Even today with extensive medical intervention and supportive care, most children affected by the classical infantile form of TSD die before their fourth birthday.

TSD is diagnosed using a biochemical test of the Hex-A level in a blood sample from a child who is exhibiting symptoms. Children with TSD have complete (or almost complete) absence of Hex-A in the blood. Subsequent DNA testing can be used to identify the mutations in the HEXA gene which have caused the deficiency.

Carrier testing can be done by measuring the Hex-A levels in blood, or by looking for mutations in the DNA.

Tay-Sachs carriers have a reduced level of Hex-A in their blood upon biochemical testing, however this reduced level does not cause health problems. Biochemical testing is the most sensitive type of carrier test and will detect 100% of carriers. In some cases, people will receive an ‘inconclusive’ result from this test because their Hex-A is on the borderline between the normal and carrier ranges. When this occurs DNA testing for mutations can be used to clarify the result, and/or a repeat biochemical test can be performed.

The diagram below illustrates various test results for different levels of Hex-A:

image

Some laboratories use the biochemical carrier test, and others use the DNA mutation test. In the Ashkenazi Jewish population there are 3 mutations which are commonly found in carriers. If biochemical carrier testing is not performed, testing of these three mutations will detect approximately 97% of carriers.

Numerous other mutations have been identified and at least 5 mutations not found in the Ashkenazim occur in Moroccan Jews. The position for carrier testing and advice to couples is different for those whose partner is not of known Ashkenazi ancestry – understanding the origins of the different partners can be helpful in refining the advice regarding TSD carrier risk and testing.

Prenatal testing is available and involves specialist biochemical testing. To arrange this test, your doctor needs to co-ordinate with the local regional genetics department.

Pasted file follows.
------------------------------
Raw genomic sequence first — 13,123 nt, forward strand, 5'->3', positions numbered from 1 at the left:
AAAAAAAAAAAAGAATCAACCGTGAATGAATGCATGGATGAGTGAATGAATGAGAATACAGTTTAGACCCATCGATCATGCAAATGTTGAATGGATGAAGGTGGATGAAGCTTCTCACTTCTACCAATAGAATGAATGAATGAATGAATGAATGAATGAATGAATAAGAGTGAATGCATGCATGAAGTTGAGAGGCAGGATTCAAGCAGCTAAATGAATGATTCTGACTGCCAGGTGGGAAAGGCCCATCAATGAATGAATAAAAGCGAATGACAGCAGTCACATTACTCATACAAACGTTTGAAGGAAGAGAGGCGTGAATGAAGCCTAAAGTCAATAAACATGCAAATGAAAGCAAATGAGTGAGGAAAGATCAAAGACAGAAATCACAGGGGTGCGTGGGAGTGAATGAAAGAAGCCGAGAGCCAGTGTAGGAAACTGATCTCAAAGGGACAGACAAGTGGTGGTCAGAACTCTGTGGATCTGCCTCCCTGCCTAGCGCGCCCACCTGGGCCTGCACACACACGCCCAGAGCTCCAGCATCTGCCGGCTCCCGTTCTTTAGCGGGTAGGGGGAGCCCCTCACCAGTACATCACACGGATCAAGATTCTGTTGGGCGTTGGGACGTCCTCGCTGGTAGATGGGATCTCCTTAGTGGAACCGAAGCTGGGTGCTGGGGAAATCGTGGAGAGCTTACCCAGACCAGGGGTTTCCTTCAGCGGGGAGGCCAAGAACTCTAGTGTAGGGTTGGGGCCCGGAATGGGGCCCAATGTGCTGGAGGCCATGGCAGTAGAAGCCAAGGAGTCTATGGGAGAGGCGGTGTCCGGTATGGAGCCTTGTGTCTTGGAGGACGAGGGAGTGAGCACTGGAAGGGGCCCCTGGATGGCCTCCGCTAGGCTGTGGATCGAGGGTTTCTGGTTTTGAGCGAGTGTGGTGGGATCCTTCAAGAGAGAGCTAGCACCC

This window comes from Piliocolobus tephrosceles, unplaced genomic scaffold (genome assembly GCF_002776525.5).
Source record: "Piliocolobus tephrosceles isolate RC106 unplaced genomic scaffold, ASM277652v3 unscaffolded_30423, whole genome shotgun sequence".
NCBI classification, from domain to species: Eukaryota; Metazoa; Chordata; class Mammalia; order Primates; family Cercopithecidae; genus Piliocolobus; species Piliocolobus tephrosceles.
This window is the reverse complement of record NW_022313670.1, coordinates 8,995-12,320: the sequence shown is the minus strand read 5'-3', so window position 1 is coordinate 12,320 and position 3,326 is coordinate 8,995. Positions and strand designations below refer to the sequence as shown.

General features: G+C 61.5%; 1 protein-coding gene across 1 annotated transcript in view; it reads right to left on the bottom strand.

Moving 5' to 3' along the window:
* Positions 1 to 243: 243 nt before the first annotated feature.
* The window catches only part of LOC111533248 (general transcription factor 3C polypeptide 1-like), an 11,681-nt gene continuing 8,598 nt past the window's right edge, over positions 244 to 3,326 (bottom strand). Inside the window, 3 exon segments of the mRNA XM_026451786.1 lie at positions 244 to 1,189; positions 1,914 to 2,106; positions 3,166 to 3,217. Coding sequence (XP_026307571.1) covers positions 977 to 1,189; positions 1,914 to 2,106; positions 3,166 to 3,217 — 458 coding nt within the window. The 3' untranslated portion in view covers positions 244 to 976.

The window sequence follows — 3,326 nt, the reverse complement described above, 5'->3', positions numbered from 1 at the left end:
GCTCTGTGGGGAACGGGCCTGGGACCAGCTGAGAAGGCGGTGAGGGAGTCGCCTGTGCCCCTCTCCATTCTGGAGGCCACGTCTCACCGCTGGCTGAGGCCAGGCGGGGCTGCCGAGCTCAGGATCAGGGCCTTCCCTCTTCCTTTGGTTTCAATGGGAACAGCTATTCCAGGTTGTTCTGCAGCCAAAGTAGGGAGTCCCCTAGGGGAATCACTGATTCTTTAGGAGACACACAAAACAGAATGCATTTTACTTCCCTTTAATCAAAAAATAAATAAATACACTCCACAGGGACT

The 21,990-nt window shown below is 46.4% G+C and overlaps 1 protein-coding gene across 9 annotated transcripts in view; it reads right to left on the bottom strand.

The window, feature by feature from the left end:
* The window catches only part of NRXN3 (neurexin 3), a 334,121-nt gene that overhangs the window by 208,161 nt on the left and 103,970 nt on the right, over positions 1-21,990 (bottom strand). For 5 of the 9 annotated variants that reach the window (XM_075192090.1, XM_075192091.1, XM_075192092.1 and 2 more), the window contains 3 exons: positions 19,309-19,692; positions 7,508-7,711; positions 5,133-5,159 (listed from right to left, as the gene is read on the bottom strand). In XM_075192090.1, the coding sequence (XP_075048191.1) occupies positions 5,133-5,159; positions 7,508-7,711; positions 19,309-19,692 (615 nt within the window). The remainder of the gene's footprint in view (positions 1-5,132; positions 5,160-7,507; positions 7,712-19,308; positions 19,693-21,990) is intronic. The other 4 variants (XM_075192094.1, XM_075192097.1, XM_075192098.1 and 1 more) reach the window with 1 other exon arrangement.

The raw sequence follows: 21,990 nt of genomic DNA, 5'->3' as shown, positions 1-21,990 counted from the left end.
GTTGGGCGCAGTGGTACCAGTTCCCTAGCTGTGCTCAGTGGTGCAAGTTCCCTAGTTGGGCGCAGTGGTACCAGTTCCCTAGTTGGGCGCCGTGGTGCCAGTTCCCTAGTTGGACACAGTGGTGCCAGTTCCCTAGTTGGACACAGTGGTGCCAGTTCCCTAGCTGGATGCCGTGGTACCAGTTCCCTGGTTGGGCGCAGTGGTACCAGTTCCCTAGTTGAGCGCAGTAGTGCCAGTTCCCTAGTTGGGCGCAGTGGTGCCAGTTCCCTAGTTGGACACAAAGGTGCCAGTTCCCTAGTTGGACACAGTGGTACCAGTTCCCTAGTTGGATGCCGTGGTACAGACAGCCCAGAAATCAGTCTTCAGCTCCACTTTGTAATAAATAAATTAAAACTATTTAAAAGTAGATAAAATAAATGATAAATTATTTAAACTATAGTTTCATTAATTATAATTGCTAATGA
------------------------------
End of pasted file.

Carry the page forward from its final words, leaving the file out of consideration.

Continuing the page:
For more details about testing, please refer to the testing section.

The Cure & Action for Tay-Sachs (CATS) Foundation

The CATS Foundation, established in July 2011, aims to provide support to families affected by Tay-Sachs and to undertake fund raising activities so that research into the disease can continue. With very close ties to the leading research team into Tay-Sachs, The CATS Foundation is fully committed to ensuring that a potential treatment can be found for this devastating disease.

Email: info@cats-foundation.org

National Tay-Sachs and Allied Disease Association (USA)

The NTSAD’s mission is to lead the fight to treat and cure Tay-Sachs, Canavan and related genetic diseases and to support affected families and individuals in leading fuller lives. The site provides educational materials, information on the latest research, and many other resources for those affected by Tay-Sachs disease.

Tay-Sachs Facebook Group

A closed Facebook Group for Tay-Sachs.

Barnet General Hospital

Barnet General Hospital offer carrier testing on a Thursday mornings between 9am and 10am. The service is by appointment only and participants will need to be referred via their GP to genetics for the Tay Sachs test. Participants will only be able to book to give a blood sample once they have seen a genetic counsellor.

In addition, wherever you live in the UK, you can ask your GP to refer you to your Regional Genetics Service to arrange screening for Tay Sachs.

 

Tel: 020 8375 1471
Barnet General Hospital, Department of Chemical Pathology, Wellhouse Lane, Herts EN5 3DJ

To find out more about general resources relevant to Jewish genetic disorders, please visit our resources and support section.

 

Written by Jnetics.
Approved by Dr Ian Ellis, Consultant Clinical Geneticist, Alder Hey Children’s Hospital
Last review: 12.07.2018